There has been a commendable growth of 81% in Indian inbound to Georgia during the first nine of this year, compared to 3,792 Indian arrivals during the same period in 2014. According to Georgia National Tourism Administration (GNTA), they welcomed 6,869 Indian passport holders from January to September, 2015. Speaking to TravelBiz Monitor on the sidelines of the roadshow jointly organized by GNTA and Air Arabia, George Chogovadze, Head of Administration, GNTA, said that the Indian arrival figures have been encouraging since Air Arabia commenced operations to Tbilisi last year.
Chogovadze said that GNTA’s efforts are to create more awareness about the destination, especially the MICE potential of destinations like Tbilisi and Batumi. “We have hosted 18 travel writers from India to Georgia last year. We will continue to organize FAM trips for media and travel agents to make the tourism potential of Georgia known in India,” he said. Chogovadze said that Georgia is a small country, but diverse in terms of topography, climate, etc. “We have mountains, ski resorts, beaches, wildlife, etc. Cultural tour is quite popular. Georgia is a cradle of wines with 8,000 years of wine heritage,” he said.
Georgia offers a lot of entertainment opportunities for leisure travellers. The cities have casinos with quality night life, he said. For MICE groups, Batumi has well developed MICE infrastructure with the presence of all the international hotel chains. Gadauri is a sought after ski-resort destination of Georgia.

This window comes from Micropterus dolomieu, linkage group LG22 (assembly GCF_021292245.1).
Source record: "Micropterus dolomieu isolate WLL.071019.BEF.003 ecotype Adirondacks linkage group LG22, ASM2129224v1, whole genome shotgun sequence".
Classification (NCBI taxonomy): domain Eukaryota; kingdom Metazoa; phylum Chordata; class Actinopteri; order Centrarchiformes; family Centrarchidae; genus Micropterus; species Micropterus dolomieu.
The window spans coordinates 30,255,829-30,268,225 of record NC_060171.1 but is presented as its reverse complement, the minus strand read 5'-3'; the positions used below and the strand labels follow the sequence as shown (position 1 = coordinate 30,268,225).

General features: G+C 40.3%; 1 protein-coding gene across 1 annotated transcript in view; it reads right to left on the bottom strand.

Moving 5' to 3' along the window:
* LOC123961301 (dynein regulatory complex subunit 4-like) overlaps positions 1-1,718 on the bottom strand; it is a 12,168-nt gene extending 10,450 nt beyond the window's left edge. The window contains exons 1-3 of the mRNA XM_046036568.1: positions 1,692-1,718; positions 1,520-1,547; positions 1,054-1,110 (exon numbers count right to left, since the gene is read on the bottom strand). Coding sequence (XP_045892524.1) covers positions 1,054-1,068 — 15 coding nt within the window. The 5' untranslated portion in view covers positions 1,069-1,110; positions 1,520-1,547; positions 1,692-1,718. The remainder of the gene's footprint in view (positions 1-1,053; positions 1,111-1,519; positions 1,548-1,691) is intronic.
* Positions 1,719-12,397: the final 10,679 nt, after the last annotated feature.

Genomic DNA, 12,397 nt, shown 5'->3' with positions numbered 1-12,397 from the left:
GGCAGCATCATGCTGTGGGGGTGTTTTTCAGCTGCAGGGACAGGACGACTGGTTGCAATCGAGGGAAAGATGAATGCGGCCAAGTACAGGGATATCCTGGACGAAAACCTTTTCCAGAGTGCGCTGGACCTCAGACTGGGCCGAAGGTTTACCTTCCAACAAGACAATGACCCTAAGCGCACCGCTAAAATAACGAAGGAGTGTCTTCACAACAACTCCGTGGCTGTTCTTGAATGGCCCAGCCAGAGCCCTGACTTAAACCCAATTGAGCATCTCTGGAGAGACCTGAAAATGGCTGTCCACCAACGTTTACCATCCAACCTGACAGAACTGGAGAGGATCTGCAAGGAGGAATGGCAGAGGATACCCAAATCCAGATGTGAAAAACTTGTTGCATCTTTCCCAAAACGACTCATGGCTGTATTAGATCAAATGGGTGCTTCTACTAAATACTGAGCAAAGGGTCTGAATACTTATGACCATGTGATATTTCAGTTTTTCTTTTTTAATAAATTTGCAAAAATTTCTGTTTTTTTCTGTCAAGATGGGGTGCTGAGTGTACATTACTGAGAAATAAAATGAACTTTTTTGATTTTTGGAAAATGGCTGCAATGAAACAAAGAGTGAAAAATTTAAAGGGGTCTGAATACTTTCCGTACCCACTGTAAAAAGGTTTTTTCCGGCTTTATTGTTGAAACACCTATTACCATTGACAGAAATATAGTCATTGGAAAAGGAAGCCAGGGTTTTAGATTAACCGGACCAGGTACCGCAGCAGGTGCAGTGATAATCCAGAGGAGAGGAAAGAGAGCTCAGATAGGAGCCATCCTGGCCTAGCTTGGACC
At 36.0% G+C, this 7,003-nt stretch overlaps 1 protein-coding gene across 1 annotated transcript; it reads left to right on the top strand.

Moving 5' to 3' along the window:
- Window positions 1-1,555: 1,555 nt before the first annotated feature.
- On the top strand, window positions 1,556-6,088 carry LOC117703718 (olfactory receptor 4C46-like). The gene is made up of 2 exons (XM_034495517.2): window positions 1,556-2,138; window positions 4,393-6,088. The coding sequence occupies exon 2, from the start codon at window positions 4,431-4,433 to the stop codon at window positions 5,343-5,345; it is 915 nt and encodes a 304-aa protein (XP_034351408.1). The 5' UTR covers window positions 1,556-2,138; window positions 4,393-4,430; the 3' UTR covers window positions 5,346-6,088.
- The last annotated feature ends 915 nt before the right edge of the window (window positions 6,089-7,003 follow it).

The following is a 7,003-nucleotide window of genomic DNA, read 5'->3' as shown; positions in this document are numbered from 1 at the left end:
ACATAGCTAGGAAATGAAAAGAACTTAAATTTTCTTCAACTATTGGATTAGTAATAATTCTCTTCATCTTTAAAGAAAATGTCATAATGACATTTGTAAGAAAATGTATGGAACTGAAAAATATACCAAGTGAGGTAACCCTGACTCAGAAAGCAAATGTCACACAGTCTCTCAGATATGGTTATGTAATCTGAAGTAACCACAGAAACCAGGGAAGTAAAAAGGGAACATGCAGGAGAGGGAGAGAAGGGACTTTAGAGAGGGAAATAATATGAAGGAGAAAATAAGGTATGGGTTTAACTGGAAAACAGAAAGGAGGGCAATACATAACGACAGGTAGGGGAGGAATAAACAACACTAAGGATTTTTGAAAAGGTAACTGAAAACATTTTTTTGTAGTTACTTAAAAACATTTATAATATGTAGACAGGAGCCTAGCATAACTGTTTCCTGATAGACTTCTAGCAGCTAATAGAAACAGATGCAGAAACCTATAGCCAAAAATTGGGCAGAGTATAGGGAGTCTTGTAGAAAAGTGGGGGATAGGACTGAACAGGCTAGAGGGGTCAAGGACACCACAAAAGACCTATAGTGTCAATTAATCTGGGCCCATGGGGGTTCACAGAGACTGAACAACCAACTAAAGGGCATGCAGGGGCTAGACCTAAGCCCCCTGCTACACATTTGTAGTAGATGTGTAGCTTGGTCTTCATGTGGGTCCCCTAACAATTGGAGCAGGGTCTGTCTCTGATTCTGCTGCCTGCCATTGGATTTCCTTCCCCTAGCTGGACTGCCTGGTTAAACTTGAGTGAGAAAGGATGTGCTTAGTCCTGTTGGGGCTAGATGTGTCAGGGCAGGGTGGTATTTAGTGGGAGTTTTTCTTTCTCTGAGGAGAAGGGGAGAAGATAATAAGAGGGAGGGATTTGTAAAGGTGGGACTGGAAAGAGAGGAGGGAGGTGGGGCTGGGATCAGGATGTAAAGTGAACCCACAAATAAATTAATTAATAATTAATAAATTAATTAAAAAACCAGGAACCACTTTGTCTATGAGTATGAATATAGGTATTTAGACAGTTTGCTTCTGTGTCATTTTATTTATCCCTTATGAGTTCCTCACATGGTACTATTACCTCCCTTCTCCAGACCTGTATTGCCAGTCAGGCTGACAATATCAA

As far as ease of travel is concerned, Chogovadze said that Georgia has electronic visa system in place which is cheap and convenient. Georgian online visa costs USD 20 and takes maximum of 7 days for processing.
Sharing his views, Sachin Nene, Regional Manager-India, Air Arabia, said that the response from India for Georgia through their hub in Sharjah has been good since they commenced Tbilisi operations in October 2014. “We started with 2 weekly operations in the winter and added 2 more during summer. Currently, we operate four flights a week to Tbilisi. However, we have permission to operate daily,” he said. Talking about the trends, Nene said that it was an Incentive destination when they started operations, but evolved into a family destination slowly.
Nene said that Georgia is a tourist-friendly destination, but there is need for communicating the leisure and MICE potential of the country. “There is need for regular trade activities in the Indian market to promote the destination,” he suggested.
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